“You’re welcome,” Mr. Panettere replied. “It’s good to see you all again.”

Michelle nodded, “I’ve missed coming here with everything going on at school.”

“Me too,” Jake said.

“Summer isn’t too far away,” Mr. Panettere said. “I expect to see you both a lot more then.”

Michelle laughed, “Oh you will.” She walked with Jake to their table.

Mr. Panettere stepped out from behind the counter. “And you boys too!” He called to Garrett and Elbert. “Are you staying for the summer, Elbert?”

“No, I’ll be going back home,” Elbert said. “My parents wouldn’t be happy with me staying too long. But it’s been great to be here! Your pain au chocolat is as good as back home.”

Mr. Panettere’s face lit up with delight. “I’m glad to hear that! I’ll be headed to the back now. Let me know if you all need anything, and enjoy your vacation!”

“We will!” Jake and Michelle chimed together.

Garrett nudged Elbert. “Already acting like they’re married,” he whispered.

Jake and Michelle took the seats opposite of their friends.

“Hey Jake,” Elbert said. “How are you doing?”

“I’m doing great, now that the internet is working and we can get outside. Did anyone else have a connection issue?”

Elbert shook his head. “I didn’t, but I have an international phone and I wasn’t using wifi.”

Garrett checked his phone, “Now that you mention it, I guess I haven’t had any new texts, but I’ve been packing for Hawaii, not trying to finish my homework early, like you nerds.”

Michelle sipped her coffee and shook her head. “Have you even started on your English project?” She turned to Jake. “And to answer your question, our internet wasn’t working either.”

“No,” Garrett replied. “I’m going to work on it in Hawaii. The ocean inspires me.”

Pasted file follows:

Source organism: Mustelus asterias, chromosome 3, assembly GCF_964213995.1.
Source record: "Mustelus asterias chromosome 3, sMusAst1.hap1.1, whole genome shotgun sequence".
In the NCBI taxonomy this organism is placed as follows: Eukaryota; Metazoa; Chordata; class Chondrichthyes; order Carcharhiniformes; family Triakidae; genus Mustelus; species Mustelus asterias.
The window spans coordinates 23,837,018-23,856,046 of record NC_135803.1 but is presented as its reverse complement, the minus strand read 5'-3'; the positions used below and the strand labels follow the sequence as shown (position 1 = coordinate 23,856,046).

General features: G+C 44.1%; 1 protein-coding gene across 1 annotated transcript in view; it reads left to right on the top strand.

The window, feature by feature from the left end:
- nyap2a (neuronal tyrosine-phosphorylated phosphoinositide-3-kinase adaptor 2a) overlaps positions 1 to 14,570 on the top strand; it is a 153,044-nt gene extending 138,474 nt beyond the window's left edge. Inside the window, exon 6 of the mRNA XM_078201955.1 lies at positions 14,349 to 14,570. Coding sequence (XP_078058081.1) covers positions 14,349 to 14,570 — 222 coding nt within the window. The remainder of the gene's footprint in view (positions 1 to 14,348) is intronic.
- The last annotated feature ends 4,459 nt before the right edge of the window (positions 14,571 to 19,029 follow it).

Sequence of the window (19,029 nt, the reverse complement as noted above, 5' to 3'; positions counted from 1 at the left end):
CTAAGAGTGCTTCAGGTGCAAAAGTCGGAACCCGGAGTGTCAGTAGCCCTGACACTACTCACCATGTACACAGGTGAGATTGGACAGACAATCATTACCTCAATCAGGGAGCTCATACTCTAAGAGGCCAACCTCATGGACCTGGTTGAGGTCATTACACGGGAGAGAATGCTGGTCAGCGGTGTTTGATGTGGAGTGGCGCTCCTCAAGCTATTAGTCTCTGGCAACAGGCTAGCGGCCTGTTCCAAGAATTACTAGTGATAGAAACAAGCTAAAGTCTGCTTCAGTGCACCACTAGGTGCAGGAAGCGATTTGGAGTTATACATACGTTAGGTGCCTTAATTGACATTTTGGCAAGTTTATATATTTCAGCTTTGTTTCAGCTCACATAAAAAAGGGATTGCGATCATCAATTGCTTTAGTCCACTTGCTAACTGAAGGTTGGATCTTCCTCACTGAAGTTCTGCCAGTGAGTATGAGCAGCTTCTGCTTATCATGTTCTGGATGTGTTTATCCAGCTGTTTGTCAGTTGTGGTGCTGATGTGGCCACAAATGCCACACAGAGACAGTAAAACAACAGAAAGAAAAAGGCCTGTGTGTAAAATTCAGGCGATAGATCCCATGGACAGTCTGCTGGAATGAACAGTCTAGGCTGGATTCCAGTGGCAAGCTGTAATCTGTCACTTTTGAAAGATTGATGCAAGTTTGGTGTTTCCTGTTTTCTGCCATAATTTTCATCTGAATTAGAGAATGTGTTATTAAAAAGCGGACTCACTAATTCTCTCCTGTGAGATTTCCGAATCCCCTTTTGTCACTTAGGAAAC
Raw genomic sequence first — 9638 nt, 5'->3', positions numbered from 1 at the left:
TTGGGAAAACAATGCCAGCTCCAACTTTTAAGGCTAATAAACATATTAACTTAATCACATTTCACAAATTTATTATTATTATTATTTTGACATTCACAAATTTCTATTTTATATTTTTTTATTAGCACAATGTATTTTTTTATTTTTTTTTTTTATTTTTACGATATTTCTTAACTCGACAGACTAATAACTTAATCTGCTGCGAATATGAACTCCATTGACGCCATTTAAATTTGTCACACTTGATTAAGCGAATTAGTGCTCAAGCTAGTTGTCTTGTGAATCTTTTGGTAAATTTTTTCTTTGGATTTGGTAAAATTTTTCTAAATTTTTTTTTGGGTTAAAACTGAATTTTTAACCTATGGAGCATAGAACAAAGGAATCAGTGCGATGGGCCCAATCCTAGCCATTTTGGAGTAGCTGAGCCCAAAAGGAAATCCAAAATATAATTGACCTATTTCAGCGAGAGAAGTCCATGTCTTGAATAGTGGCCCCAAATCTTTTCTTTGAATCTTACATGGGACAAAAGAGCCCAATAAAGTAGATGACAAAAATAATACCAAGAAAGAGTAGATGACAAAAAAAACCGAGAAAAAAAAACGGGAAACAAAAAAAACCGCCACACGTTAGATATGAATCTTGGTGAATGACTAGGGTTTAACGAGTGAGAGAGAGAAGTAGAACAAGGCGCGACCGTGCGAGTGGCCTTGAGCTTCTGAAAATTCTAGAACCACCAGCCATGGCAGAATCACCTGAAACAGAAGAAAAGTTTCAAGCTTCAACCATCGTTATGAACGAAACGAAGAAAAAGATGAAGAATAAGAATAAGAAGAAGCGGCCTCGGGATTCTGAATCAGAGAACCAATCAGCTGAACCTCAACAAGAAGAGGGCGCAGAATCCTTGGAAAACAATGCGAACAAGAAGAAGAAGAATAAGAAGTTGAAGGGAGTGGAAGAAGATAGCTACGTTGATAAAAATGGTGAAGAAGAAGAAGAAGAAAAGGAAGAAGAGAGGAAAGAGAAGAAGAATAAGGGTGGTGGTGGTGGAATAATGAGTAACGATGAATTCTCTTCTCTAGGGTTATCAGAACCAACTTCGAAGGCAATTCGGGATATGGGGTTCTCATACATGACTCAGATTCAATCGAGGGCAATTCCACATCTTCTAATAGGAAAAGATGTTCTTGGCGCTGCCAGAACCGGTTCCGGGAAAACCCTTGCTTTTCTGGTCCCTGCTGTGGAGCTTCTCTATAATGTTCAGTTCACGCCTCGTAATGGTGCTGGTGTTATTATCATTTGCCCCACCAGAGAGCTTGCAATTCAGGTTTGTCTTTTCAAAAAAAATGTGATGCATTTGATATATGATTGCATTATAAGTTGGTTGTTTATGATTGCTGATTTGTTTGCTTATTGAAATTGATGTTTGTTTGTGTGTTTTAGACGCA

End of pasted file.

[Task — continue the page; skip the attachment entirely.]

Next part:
“Hmm, alright,” Michelle said with a faint grin. Everyone knew that Garrett was a huge procrastinator and he liked English about as much as Jake.

“You’ll see,” Garrett said. “My muse lives on the ocean waves.”

Michelle laughed.

“How is it in Hawaii?” Elbert asked.

“It’s great,” Garrett said with a sigh. “The waves are perfect, the sand feels incredible, the people are great. I’d like to live there. My dad is actually Hawaiian, so we visit pretty often.”

“How is it in France? What’s your family like?” Michelle asked Elbert. “You’ve spent all this time learning about us. Now let’s hear about you.”

Elbert laughed. “I’ve said how I come from the Normandy region in western France. It’s mostly countryside and small towns around there. I live in a city called Bayeux, which is far smaller than Portland and Paris, and about 20 minutes from the ocean.”

“Do you visit Paris much?” Jake asked.

“We’ll visit Paris as a family sometimes, once on a school trip, but it’s more than 3 hours away, so not too often.”

“Have you ever been to the Notre Dame?” Michelle asked. “I’ve always wanted to visit. The Eiffel Tower looks beautiful, but there’s so much history with the cathedral.” She took a bite of chocolate bun.

“I have and I agree,” Elbert nodded. “In Bayeux, we also have our own Notre Dame. Many cities do.”

“I didn’t know that!” Michelle said. “Are they very similar?”

“There are architectural similarities, but I wouldn’t say they’re very similar. The Notre Dame de Paris, for example, is much larger and more elaborate.”

“How about family?” Jake asked. “You have a brother, right?”

“One stepbrother, yes,” Elbert said.

“And he’s from Ireland?” Michelle asked. “I remember you talking about him during the family culture project in social studies. And the way you talk about him, you seem close.”